While Rohrer Group’s Austrian market was the first to convert to SAP S/4HANA Cloud, Germany is benefitting from the experiences and moving its realization phase forward.
Erdal Karaca, chief financial officer (CFO) for Rohrer in Germany, doesn’t describe the migration as purchasing a product, but instead as a collaborative project with SAP.
“We plan to migrate to SAP S/4HANA Cloud on April 1, 2020, and originally planned to start the realization phase in late September,” explains Karaca. “Now we’re moving this date forward and starting on July 1.”
Karaca has been on board from the start, as a reorientation of the company’s IT had been on the table for years. In the fall of 2018, company founder Johann Rohrer decided to implement SAP S/4HANA Cloud. The group is active in 14 countries and, if everything goes according to plan, a new country will follow every three months.
Advancing the realization date for Germany is a sign that the subsidiary is benefitting from the lessons learned from Austria. According to Franz Wohlscheiber, head of IT at Rohrer Group, “The cloud simply isn’t a finished product.”
And Karaca agrees. Companies that go to the cloud also must change organizational structures and adapt processes – entire process chains, in fact. After all, thorough data-sharing with customers and partners is the key objective of the migration.
Vendor and Users Work Hand–in–Hand
Germany is Rohrer’s largest division, contributing €110 million of the company’s €350 million in annual revenue. “We have a very decentralized structure here,” says Karaca. For him, that means all 17 locations and every operations manager has to be convinced of the migration to the cloud. Having already notified his people in advance, it was important for Karaca to speak with each of them personally. He plans to bring them all together for a kickoff meeting before July 1.
Initial experiences show that the operations managers are somewhat optimistic, a mood shared by Karaca himself. That doesn’t mean he’s naive, however. “The learning curve from on premise to the cloud was underestimated,” Austria’s project manager Michael Friess says, a fact that Karaca recognizes.
He is also aware that the conversion from the former highly-customized processes to standardized workflows is a marathon, not a sprint. “We at Rohrer are always open to new things,” he says in response to the challenges. It’s not only a question of employee character, he says, but also of a collaborative leadership style.
Karaca sees the entire migration project as a collaboration. The number of SAP S/4HANA users is still small, and a few isolated technical hurdles have already been identified at Rohrer. It took weeks, for example, before the first invoice from the feeder system could be automatically generated and posted in the SAP system over an interface. “SAP needs willing customers,” says Karaca. The vendor works together on the solution with the users to develop it further. “This isn’t us buying a product; it’s a collaborative project with SAP,” he concludes.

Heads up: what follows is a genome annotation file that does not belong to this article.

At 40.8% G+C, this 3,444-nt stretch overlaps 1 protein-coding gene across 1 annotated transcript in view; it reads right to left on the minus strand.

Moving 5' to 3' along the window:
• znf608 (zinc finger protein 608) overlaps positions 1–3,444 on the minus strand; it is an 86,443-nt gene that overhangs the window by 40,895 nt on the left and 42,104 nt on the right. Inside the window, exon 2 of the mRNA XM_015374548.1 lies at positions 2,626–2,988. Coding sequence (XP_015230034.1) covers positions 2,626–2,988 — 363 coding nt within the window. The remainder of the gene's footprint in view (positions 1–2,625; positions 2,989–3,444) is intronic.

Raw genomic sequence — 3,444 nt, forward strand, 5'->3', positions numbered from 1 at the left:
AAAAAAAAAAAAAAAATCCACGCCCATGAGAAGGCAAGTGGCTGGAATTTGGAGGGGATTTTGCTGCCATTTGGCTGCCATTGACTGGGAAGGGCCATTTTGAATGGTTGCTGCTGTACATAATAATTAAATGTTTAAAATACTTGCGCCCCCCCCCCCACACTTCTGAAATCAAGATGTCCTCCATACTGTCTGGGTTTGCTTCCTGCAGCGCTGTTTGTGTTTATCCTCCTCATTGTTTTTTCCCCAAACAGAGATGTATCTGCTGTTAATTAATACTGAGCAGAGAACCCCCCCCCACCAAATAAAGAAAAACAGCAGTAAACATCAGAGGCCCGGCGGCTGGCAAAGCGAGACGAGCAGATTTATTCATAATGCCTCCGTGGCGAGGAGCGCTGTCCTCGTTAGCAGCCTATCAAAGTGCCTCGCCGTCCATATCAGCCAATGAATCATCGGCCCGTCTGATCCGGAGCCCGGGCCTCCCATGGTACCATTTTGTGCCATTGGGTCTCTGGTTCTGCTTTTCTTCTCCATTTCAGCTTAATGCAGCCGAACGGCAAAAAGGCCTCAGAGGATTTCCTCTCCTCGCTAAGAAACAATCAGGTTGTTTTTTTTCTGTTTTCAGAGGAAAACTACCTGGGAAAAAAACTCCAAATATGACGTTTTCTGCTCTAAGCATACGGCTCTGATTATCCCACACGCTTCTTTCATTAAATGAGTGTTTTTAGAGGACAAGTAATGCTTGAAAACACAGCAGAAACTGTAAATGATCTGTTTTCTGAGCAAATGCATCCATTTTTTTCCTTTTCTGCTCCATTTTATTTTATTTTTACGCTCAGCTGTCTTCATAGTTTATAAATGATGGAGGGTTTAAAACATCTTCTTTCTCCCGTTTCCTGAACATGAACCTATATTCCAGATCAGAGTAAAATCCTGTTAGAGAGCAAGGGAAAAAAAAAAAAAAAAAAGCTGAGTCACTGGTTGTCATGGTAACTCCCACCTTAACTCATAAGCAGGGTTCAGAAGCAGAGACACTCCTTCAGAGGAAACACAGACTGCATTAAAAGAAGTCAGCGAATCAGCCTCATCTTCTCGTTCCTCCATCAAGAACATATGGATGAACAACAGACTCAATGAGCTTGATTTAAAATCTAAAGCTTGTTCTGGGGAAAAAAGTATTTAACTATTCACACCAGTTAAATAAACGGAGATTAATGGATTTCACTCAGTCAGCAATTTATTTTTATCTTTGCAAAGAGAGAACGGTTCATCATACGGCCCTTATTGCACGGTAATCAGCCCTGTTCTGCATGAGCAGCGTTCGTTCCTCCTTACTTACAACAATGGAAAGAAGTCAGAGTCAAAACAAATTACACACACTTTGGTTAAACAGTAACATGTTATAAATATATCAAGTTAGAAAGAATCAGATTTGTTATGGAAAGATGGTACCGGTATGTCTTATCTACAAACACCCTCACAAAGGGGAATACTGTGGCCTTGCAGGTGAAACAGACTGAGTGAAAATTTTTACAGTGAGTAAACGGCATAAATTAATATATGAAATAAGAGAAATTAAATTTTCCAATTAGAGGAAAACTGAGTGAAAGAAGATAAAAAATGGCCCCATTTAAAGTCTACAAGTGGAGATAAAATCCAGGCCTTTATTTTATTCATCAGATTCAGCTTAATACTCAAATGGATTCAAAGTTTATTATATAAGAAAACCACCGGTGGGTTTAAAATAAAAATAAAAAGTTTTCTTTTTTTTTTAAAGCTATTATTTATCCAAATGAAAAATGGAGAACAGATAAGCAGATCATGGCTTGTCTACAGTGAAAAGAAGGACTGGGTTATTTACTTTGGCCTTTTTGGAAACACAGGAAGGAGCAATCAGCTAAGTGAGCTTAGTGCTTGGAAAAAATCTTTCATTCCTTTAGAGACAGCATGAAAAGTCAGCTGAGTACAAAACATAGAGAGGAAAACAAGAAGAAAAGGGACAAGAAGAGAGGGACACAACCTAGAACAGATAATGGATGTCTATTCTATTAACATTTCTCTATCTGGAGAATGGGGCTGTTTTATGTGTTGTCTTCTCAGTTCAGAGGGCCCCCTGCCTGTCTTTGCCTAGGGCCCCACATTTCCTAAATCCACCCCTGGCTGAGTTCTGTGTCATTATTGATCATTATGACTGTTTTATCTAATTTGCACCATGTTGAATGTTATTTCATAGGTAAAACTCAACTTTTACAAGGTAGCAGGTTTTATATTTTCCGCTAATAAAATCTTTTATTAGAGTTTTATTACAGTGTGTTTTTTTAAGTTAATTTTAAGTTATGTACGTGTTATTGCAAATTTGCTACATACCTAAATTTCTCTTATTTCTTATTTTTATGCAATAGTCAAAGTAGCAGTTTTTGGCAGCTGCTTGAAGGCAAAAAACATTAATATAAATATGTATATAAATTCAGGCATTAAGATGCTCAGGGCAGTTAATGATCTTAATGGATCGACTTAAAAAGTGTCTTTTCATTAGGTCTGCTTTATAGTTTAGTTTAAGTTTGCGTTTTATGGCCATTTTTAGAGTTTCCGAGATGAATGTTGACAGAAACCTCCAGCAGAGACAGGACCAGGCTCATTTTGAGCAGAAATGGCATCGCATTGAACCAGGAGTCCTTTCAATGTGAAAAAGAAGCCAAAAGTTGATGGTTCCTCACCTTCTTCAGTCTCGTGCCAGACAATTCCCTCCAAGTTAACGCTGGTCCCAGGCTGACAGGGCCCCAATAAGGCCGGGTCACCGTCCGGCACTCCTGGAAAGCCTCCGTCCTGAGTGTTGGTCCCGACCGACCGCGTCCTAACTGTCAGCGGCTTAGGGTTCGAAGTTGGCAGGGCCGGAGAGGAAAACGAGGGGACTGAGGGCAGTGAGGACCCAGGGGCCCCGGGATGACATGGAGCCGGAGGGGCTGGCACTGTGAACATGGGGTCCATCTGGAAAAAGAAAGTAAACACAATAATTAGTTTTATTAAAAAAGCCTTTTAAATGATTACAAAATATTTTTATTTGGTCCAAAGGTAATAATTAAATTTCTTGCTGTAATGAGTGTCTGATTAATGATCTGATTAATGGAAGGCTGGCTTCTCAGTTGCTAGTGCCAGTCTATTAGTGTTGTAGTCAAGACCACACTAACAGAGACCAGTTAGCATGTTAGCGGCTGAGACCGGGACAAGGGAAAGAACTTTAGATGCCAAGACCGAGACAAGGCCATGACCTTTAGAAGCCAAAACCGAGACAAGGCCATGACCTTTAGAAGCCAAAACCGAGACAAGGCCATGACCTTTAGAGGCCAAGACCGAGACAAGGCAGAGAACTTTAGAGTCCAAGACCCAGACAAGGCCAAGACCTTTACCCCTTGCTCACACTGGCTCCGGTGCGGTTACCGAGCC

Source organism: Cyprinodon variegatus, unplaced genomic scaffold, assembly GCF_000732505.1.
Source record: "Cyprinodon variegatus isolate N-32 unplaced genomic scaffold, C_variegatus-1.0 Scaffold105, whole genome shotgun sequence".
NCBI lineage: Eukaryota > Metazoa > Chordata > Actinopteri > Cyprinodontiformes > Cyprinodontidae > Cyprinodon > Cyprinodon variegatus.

Concerning development, Karaca sees the developer platform in SAP Cloud as a place where developers can really go wild. “It’s possible that they might even create the odd standard product,” he says, immediately adding, “That would have to be reflected in the price structure, of course – the businessman in me demands it!”
Interdisciplinary Core Team
Learning from experience also means adopting proven practices. In this case, it also applies to the composition of the core team. Like in Austria, the German team will have interdisciplinary staffing, including heads of specialist departments, the management team, and the IT department. Karaca estimates that the team will comprise of five or six people. The exact makeup will be discussed with external partner S&T, a certified SAP gold partner supporting the project.
One advantage for Karaca is that the Austrian and German sites are comparable, despite size difference. Romania is a different story, for example. The company originally planned to have Romania pioneer the cloud solution together with the Austrian headquarters, but it had to be delayed as some of the country-specific issues were simply beyond their control, says Karaca. However, with the openness that characterizes the Rohrer Group, he thinks the company is up for any challenge.
This story originally appeared on the German SAP News Center.
Top image via Rohrer Group